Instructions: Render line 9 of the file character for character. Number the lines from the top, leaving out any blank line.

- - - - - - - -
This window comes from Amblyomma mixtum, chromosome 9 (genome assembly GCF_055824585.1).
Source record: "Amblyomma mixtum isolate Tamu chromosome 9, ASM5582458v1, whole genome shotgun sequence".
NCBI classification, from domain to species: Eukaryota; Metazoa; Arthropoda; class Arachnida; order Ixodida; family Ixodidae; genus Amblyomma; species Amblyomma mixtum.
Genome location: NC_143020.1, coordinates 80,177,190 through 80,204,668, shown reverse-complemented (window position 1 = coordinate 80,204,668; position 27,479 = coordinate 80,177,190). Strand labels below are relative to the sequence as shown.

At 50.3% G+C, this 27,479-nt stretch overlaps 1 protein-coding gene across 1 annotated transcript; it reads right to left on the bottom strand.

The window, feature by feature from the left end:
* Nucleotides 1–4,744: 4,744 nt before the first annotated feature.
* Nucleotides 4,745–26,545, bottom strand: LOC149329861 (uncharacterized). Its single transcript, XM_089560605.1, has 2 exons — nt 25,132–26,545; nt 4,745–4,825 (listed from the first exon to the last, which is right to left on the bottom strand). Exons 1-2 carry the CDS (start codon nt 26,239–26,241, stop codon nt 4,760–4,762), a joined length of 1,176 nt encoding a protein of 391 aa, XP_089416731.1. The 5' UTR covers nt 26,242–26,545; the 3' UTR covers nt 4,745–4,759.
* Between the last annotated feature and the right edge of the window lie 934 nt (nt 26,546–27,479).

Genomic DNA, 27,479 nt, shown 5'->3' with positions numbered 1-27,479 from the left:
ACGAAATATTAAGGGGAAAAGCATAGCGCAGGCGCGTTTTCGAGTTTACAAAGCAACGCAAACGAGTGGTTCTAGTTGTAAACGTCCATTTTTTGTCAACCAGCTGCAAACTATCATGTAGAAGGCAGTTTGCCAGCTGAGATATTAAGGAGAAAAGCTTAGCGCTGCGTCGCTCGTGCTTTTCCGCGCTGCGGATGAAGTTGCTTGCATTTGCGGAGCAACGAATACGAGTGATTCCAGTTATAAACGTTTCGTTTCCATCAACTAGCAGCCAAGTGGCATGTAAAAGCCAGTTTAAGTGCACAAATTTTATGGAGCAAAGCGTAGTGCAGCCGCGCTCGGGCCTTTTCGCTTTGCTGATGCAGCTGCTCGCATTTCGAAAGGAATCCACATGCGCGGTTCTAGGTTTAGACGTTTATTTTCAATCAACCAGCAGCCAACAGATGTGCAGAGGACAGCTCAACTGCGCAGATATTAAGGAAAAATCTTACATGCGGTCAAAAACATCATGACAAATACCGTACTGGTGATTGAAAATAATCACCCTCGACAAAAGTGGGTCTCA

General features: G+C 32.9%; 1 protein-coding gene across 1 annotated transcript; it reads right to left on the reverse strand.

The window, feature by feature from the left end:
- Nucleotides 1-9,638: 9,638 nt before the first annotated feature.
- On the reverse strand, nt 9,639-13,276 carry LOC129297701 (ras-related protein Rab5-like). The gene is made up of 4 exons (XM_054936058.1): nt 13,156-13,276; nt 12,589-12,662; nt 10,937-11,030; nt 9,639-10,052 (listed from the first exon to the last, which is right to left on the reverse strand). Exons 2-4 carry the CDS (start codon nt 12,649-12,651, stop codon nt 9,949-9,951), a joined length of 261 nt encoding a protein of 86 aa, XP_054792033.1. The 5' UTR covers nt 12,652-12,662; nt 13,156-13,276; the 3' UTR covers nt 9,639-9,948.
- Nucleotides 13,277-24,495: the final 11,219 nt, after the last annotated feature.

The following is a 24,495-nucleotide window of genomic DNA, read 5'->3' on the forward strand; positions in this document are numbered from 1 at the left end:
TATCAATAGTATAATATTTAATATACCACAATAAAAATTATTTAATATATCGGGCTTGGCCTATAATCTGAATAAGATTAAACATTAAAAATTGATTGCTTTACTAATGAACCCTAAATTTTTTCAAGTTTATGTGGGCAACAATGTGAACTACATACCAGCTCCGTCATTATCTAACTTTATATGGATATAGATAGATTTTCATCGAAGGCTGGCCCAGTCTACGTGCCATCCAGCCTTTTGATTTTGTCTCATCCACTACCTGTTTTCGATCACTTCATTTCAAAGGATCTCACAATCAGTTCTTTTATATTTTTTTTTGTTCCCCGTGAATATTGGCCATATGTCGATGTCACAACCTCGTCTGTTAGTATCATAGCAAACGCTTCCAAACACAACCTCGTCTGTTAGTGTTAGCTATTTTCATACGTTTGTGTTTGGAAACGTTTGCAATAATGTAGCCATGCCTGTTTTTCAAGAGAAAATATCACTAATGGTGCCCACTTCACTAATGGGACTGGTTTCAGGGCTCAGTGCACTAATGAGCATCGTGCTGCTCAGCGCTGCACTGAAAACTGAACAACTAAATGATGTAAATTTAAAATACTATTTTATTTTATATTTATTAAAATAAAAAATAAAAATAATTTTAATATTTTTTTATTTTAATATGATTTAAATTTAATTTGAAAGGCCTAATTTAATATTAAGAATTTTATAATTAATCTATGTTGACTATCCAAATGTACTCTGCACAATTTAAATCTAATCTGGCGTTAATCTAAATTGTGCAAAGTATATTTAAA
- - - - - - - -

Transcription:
* Between the last annotated feature and the right edge of the window lie 934 nt (nt 26,546–27,479).